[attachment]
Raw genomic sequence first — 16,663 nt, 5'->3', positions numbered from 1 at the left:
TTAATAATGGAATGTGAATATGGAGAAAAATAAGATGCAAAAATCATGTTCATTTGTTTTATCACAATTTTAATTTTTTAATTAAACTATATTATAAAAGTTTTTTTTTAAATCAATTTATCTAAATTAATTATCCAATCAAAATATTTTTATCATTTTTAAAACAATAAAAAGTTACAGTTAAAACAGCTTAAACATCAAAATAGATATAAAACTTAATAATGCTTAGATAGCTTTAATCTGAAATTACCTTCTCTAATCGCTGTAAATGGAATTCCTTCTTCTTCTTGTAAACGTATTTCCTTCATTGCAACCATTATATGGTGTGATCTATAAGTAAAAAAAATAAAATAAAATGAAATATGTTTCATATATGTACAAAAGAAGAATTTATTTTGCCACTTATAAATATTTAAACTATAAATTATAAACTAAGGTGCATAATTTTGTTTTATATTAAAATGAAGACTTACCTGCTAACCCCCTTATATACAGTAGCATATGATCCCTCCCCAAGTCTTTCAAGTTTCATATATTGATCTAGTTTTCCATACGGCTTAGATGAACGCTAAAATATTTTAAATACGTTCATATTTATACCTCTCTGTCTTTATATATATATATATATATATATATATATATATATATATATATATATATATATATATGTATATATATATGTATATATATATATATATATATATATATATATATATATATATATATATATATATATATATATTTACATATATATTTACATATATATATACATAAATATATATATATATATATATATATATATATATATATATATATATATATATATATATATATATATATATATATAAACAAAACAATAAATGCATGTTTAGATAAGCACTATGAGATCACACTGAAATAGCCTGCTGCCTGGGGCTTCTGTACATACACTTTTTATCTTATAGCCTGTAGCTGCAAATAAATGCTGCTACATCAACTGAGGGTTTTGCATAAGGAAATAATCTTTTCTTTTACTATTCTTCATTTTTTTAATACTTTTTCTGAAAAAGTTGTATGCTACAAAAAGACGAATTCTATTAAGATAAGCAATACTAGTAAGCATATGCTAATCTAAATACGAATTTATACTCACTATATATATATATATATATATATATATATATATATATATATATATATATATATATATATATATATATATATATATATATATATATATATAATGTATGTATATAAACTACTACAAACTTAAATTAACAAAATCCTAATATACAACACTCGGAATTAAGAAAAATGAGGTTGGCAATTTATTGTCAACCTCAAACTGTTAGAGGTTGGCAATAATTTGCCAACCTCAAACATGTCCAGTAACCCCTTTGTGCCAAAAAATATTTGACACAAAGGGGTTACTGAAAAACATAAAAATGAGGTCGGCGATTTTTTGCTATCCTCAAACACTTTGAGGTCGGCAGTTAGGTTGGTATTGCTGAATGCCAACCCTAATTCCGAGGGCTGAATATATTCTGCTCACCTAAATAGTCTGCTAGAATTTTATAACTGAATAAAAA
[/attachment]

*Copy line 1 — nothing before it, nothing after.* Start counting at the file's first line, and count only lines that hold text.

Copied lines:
Raw genomic sequence first — 16,663 nt, 5'->3', positions numbered from 1 at the left: